Our thoughts on the Scottish Government proposal

Obesity Action Scotland strongly agree with the introduction of measures to restrict the promotion of HFSS products in Scotland and urge Scottish Government to progress the introduction of the Bill as soon as possible. We would also urge the Scottish Government to consider extending the scope of the measures to ensure they effectively tackle the incessant promotions we face as follows:

  • Ensuring it includes the food types/food categories that impact on our health
  • Includes measures to tackle temporary price reductions as there are the most prominent form of promotion present in Scotland3.
  • Minimise the exemptions to this legislation and instead support the industry to progress to promote healthier alternatives

Future actions

In the light of the COVID-19 pandemic and the increased risk to those with obesity14, ensuring healthy weight for all is more important now than ever before.  As the Scottish economy recovers from the effects of the COVID-19 pandemic, we should strive to create a food environment which makes the healthy option the easy option. We have seen commitments from the UK Government for steps to tackle TV and online advertising of unhealthy foods.  Corresponding steps to tackle promotions can ensure we move even closer to healthier food environments.  The introduction of legislation which restricts such promotion of unhealthy products is an important step in putting the health of the Scottish population first.

Obesity Action Scotland supports the introduction of legislation which restricts the promotion of HFSS products in Scotland and urges the Scottish Government to reintroduce this legislation as soon as possible. Find more details on this topic in our updated briefing.



  1. Kaur, A., Lewis, T., Lipkova, V., Fernando, S., Rayner, M., Harrington, R.A., Waterlander, W. and Scarborough, P. (2020). A systematic review, and meta-analysis, examining the prevalence of price promotions on foods and whether they are more likely to be found on less-healthy foods. Public Health Nutrition, pp.1–16.
  2. Food Standards Scotland (2020). Monitoring Retail Purchase and Price Promotions in Scotland (2014 – 2018). [online] Available at: https://www.foodstandards.gov.scot/downloads/MONITORING_RETAIL_PURCHASE_AND_PRICE_PROMOTIONS_2014_-_2018.pdf#page=4 [Accessed 26 Jan. 2021]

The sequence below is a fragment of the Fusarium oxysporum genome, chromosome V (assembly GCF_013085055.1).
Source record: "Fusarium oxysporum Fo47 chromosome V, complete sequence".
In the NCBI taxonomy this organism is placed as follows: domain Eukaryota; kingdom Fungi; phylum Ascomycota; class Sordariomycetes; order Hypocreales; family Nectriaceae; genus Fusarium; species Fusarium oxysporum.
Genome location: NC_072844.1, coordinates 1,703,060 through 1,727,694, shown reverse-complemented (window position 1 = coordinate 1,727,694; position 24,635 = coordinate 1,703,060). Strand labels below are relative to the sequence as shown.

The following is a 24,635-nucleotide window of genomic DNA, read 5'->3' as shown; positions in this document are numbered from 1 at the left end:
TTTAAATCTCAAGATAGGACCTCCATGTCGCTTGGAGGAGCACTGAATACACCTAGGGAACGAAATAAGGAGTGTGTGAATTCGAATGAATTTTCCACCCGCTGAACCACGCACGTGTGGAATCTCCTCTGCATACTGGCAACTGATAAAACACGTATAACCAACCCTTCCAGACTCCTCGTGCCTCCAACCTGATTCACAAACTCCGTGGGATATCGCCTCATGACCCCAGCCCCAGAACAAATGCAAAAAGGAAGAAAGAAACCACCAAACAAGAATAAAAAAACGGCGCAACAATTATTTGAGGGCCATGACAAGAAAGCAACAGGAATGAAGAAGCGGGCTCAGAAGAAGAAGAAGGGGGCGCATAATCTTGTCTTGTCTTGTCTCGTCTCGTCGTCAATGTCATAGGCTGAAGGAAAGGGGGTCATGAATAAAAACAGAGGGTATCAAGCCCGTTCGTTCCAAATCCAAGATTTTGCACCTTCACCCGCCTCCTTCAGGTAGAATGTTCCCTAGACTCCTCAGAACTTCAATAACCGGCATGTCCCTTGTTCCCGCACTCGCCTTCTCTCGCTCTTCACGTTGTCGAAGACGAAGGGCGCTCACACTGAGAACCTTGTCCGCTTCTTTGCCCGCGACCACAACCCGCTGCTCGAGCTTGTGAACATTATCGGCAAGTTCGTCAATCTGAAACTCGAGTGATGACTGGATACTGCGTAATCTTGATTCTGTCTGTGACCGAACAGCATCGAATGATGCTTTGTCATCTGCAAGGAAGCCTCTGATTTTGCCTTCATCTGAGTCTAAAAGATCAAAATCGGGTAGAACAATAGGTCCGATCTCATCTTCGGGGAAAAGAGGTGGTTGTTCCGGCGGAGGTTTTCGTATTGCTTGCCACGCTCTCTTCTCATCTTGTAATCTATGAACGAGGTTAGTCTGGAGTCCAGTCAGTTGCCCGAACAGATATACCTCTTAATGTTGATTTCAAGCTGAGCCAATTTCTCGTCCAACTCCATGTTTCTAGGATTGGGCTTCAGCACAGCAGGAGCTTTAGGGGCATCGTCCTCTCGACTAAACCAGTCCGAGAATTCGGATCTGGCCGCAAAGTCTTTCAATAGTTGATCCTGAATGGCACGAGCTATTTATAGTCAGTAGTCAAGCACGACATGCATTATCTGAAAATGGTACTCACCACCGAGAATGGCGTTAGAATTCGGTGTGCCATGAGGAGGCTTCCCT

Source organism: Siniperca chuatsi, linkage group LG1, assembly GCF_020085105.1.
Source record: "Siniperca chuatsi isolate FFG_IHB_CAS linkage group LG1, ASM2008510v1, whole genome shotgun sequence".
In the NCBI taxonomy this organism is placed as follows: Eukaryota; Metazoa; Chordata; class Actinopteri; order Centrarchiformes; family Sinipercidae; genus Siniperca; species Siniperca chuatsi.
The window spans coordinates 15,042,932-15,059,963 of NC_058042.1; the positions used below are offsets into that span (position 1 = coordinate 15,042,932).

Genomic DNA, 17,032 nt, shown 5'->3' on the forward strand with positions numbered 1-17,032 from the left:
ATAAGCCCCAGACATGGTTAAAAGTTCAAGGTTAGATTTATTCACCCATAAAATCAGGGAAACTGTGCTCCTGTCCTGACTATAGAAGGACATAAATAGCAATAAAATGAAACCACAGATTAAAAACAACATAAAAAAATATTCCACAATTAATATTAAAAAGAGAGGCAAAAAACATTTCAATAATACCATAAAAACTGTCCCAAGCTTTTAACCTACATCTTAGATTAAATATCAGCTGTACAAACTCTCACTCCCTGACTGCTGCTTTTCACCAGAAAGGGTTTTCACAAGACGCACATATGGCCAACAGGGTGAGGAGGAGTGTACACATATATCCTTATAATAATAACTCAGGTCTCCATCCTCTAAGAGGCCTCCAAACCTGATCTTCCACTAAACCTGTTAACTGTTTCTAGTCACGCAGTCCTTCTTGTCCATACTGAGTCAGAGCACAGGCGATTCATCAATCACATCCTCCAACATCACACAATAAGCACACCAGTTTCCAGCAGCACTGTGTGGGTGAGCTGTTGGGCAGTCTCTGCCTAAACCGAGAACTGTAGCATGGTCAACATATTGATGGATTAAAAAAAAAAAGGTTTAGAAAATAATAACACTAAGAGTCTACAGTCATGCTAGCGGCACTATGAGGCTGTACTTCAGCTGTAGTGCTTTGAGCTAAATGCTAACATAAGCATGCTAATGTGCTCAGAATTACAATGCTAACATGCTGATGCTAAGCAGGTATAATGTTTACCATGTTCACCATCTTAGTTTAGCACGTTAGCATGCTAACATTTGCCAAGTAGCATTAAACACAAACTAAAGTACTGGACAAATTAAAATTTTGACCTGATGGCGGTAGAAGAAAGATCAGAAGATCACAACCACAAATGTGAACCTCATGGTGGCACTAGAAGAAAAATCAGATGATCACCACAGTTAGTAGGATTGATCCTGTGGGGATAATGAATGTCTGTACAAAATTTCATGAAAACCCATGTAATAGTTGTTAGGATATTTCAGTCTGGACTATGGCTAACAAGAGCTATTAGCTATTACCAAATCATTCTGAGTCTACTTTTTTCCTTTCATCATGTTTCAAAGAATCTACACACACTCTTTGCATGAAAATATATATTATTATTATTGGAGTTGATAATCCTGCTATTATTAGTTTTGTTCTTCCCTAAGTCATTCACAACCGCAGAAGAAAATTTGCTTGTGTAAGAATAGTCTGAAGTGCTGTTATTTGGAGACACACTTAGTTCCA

3. Public Health England (2020) An analysis of the role of price promotions on the household purchases of food and drinks high in sugar, and purchases of food and drinks for out of home consumption.
  4. Food Standards Scotland (2020b) Monitoring retail purchase and price promotions in Scotland (2014 – 2018).
  5. The Scottish Government (2018). Reducing health harms of foods high in fat, sugar or salt: consultation. [online] scot. Available at: https://www.gov.scot/publications/reducing-health-harms-foods-high-fat-sugar-salt/ [Accessed 26 Jan. 2021].
  6. Cancer Research UK (2019). Paying the Price: New evidence on the link between price promotions, purchasing of less healthy food and drink, and overweight and obesity in Great Britain. [online] Cancer Research UK. Available at: https://www.cancerresearchuk.org/sites/default/files/paying_the_price_-_exec_summary.pdf [Accessed 26 Jan. 2021].
  7. The UK Government (2020). Restricting promotions of products high in fat, sugar and salt by location and price: Government response to public consultation. [online] UK. Available at: https://www.gov.uk/government/consultations/restricting-promotions-of-food-and-drink-that-is-high-in-fat-sugar-and-salt/outcome/restricting-promotions-of-products-high-in-fat-sugar-and-salt-by-location-and-by-price-government-response-to-public-consultation [Accessed 26 Jan. 2021].
  8. Martin, L., Angus, K., Mitchell, D., Sharp, C., Bauld, L. (2019). Rapid systematic literature review: Impact of in-premise marketing on consumer purchasing and consumption. [online] NHS Scotland. Available at: http://www.healthscotland.scot/media/2566/impact-of-in-premise-marketing-on-consumer-purchasing-and-consumption-may2019-english.pdf [Accessed 26 Jan. 2021].
  9. The UK Government (2020b). Tackling obesity: empowering adults and children to live healthier lives. [online] UK. Available at: https://www.gov.uk/government/publications/tackling-obesity-government-strategy/tackling-obesity-empowering-adults-and-children-to-live-healthier-lives [Accessed 26 Jan. 2021].
  10. Revoredo, C. (2020). What can we expect from a ban on junk food price promotions? [online] London School of Economics. Available at: https://blogs.lse.ac.uk/businessreview/2020/08/06/what-can-we-expect-from-a-ban-on-junk-food-price-promotions/ [Accessed 26 Jan. 2021].
  11. The Scottish Parliament (2020). S5W29843. [online] beta.parliament.scot. Available at: https://beta.parliament.scot/chamber-and-committees/debates-and-questions/questions/2020/06/10/s5w29843 [Accessed 26 Jan. 2021].
  12. Scottish National Party (2021), Scotland’s Future. Manifesto for Scottish Parliament Election 2021
  13. World Health Organization. WHO Regional Office for Europe Nutrient Profile Model. Copenhagen, Denmark:
  14. NHS Inform (2020) Coronavirus (COVID-19): General advice. People at higher risk of severe illness. In: Illnesses Cond. https://www.nhsinform.scot/illnesses-andconditions/infections-and-poisoning/coronavirus-covid-19/coronavirus-covid-19-general-advice. Accessed 4 May 2020